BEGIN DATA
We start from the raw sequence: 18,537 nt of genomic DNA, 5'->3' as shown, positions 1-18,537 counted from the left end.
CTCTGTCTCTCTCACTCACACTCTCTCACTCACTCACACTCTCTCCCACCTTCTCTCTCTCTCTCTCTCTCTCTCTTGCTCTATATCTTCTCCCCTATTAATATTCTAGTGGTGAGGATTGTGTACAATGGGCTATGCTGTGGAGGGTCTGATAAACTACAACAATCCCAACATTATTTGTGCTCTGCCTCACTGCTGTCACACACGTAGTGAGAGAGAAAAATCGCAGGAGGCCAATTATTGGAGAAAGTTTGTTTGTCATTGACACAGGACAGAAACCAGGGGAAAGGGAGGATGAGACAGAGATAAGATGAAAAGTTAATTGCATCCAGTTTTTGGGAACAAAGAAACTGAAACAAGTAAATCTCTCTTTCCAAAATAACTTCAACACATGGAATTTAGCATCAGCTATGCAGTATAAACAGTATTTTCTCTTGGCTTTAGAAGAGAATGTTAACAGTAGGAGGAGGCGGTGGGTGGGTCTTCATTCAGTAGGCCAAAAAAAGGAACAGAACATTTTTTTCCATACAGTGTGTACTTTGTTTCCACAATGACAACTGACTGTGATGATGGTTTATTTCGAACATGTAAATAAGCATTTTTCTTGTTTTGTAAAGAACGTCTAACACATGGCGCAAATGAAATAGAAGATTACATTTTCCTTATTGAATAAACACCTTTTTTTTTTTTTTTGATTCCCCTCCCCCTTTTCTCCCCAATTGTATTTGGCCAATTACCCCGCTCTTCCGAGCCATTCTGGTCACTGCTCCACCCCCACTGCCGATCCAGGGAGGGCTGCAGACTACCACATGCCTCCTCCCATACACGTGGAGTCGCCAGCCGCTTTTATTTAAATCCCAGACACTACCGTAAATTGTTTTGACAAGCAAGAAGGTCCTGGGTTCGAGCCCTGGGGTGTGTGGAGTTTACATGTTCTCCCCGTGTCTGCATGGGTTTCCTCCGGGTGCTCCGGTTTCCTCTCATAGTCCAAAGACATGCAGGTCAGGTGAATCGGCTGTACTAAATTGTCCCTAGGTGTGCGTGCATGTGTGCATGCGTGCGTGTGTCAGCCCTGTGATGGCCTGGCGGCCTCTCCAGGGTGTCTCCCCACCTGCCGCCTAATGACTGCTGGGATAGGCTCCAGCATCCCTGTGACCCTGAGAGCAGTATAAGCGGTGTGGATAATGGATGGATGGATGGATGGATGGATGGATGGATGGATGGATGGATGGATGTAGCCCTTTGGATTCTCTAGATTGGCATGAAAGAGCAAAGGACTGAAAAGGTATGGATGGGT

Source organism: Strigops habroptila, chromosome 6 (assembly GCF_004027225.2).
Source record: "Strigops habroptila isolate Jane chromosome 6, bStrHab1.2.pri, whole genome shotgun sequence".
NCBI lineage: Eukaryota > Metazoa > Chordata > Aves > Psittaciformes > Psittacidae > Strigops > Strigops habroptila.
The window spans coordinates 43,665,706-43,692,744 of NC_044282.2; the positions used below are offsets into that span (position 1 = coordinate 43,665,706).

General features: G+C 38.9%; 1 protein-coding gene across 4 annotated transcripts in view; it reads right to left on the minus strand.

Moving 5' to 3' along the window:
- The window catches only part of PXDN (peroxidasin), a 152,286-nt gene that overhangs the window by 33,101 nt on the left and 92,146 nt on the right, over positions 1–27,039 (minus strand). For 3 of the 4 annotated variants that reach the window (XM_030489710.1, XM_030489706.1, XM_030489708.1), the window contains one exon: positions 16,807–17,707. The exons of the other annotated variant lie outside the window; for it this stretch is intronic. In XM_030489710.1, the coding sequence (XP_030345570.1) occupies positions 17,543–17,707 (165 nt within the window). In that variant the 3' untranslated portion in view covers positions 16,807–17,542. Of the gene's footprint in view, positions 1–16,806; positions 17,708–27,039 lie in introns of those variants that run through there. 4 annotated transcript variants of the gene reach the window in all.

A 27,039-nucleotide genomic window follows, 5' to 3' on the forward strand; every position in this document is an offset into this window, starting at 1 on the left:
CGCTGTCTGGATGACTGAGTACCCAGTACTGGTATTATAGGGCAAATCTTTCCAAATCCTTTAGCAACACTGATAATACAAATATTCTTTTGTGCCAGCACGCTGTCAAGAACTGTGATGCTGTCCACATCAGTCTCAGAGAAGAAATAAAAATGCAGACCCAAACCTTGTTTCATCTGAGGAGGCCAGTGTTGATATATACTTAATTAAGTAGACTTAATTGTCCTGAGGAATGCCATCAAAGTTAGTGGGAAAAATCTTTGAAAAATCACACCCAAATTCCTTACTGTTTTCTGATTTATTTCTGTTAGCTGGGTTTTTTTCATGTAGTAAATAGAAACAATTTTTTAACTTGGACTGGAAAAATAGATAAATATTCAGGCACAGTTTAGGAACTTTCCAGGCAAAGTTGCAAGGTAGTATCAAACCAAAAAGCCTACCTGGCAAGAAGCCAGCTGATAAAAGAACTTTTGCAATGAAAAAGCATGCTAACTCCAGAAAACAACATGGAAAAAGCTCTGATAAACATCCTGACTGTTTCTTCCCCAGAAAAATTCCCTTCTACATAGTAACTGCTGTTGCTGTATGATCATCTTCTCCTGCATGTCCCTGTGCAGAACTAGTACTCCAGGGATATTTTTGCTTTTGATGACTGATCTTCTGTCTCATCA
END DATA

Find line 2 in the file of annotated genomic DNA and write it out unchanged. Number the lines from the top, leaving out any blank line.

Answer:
CTCTGTCTCTCTCACTCACACTCTCTCACTCACTCACACTCTCTCCCACCTTCTCTCTCTCTCTCTCTCTCTCTCTTGCTCTATATCTTCTCCCCTATTAATATTCTAGTGGTGAGGATTGTGTACAATGGGCTATGCTGTGGAGGGTCTGATAAACTACAACAATCCCAACATTATTTGTGCTCTGCCTCACTGCTGTCACACACGTAGTGAGAGAGAAAAATCGCAGGAGGCCAATTATTGGAGAAAGTTTGTTTGTCATTGACACAGGACAGAAACCAGGGGAAAGGGAGGATGAGACAGAGATAAGATGAAAAGTTAATTGCATCCAGTTTTTGGGAACAAAGAAACTGAAACAAGTAAATCTCTCTTTCCAAAATAACTTCAACACATGGAATTTAGCATCAGCTATGCAGTATAAACAGTATTTTCTCTTGGCTTTAGAAGAGAATGTTAACAGTAGGAGGAGGCGGTGGGTGGGTCTTCATTCAGTAGGCCAAAAAAAGGAACAGAACATTTTTTTCCATACAGTGTGTACTTTGTTTCCACAATGACAACTGACTGTGATGATGGTTTATTTCGAACATGTAAATAAGCATTTTTCTTGTTTTGTAAAGAACGTCTAACACATGGCGCAAATGAAATAGAAGATTACATTTTCCTTATTGAATAAACACCTTTTTTTTTTTTTTTGATTCCCCTCCCCCTTTTCTCCCCAATTGTATTTGGCCAATTACCCCGCTCTTCCGAGCCATTCTGGTCACTGCTCCACCCCCACTGCCGATCCAGGGAGGGCTGCAGACTACCACATGCCTCCTCCCATACACGTGGAGTCGCCAGCCGCTTTTATTTAAATCCCAGACACTACCGTAAATTGTTTTGACAAGCAAGAAGGTCCTGGGTTCGAGCCCTGGGGTGTGTGGAGTTTACATGTTCTCCCCGTGTCTGCATGGGTTTCCTCCGGGTGCTCCGGTTTCCTCTCATAGTCCAAAGACATGCAGGTCAGGTGAATCGGCTGTACTAAATTGTCCCTAGGTGTGCGTGCATGTGTGCATGCGTGCGTGTGTCAGCCCTGTGATGGCCTGGCGGCCTCTCCAGGGTGTCTCCCCACCTGCCGCCTAATGACTGCTGGGATAGGCTCCAGCATCCCTGTGACCCTGAGAGCAGTATAAGCGGTGTGGATAATGGATGGATGGATGGATGGATGGATGGATGGATGGATGGATGGATGGATGTAGCCCTTTGGATTCTCTAGATTGGCATGAAAGAGCAAAGGACTGAAAAGGTATGGATGGGT